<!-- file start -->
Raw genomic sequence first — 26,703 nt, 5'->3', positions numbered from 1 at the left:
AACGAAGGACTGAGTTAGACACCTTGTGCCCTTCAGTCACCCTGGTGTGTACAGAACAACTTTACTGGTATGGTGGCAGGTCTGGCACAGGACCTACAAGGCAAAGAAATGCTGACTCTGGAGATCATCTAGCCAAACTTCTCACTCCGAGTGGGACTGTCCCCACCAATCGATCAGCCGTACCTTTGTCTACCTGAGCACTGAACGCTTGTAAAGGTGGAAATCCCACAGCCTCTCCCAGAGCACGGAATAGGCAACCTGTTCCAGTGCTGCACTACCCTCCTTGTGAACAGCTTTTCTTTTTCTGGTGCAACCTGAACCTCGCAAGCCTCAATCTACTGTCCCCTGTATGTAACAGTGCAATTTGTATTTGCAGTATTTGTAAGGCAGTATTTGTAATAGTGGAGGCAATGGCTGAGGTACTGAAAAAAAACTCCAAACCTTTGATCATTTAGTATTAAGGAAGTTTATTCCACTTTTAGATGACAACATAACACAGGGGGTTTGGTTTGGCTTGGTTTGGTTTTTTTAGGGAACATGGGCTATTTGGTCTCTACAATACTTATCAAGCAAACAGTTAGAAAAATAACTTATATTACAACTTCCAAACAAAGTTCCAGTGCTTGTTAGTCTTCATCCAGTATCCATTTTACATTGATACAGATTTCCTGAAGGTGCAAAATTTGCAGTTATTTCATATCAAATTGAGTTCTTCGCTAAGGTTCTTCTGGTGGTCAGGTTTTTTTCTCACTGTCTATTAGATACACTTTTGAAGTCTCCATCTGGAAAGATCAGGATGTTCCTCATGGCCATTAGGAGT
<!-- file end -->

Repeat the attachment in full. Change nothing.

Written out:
Raw genomic sequence first — 26,703 nt, 5'->3', positions numbered from 1 at the left:
AACGAAGGACTGAGTTAGACACCTTGTGCCCTTCAGTCACCCTGGTGTGTACAGAACAACTTTACTGGTATGGTGGCAGGTCTGGCACAGGACCTACAAGGCAAAGAAATGCTGACTCTGGAGATCATCTAGCCAAACTTCTCACTCCGAGTGGGACTGTCCCCACCAATCGATCAGCCGTACCTTTGTCTACCTGAGCACTGAACGCTTGTAAAGGTGGAAATCCCACAGCCTCTCCCAGAGCACGGAATAGGCAACCTGTTCCAGTGCTGCACTACCCTCCTTGTGAACAGCTTTTCTTTTTCTGGTGCAACCTGAACCTCGCAAGCCTCAATCTACTGTCCCCTGTATGTAACAGTGCAATTTGTATTTGCAGTATTTGTAAGGCAGTATTTGTAATAGTGGAGGCAATGGCTGAGGTACTGAAAAAAAACTCCAAACCTTTGATCATTTAGTATTAAGGAAGTTTATTCCACTTTTAGATGACAACATAACACAGGGGGTTTGGTTTGGCTTGGTTTGGTTTTTTTAGGGAACATGGGCTATTTGGTCTCTACAATACTTATCAAGCAAACAGTTAGAAAAATAACTTATATTACAACTTCCAAACAAAGTTCCAGTGCTTGTTAGTCTTCATCCAGTATCCATTTTACATTGATACAGATTTCCTGAAGGTGCAAAATTTGCAGTTATTTCATATCAAATTGAGTTCTTCGCTAAGGTTCTTCTGGTGGTCAGGTTTTTTTCTCACTGTCTATTAGATACACTTTTGAAGTCTCCATCTGGAAAGATCAGGATGTTCCTCATGGCCATTAGGAGT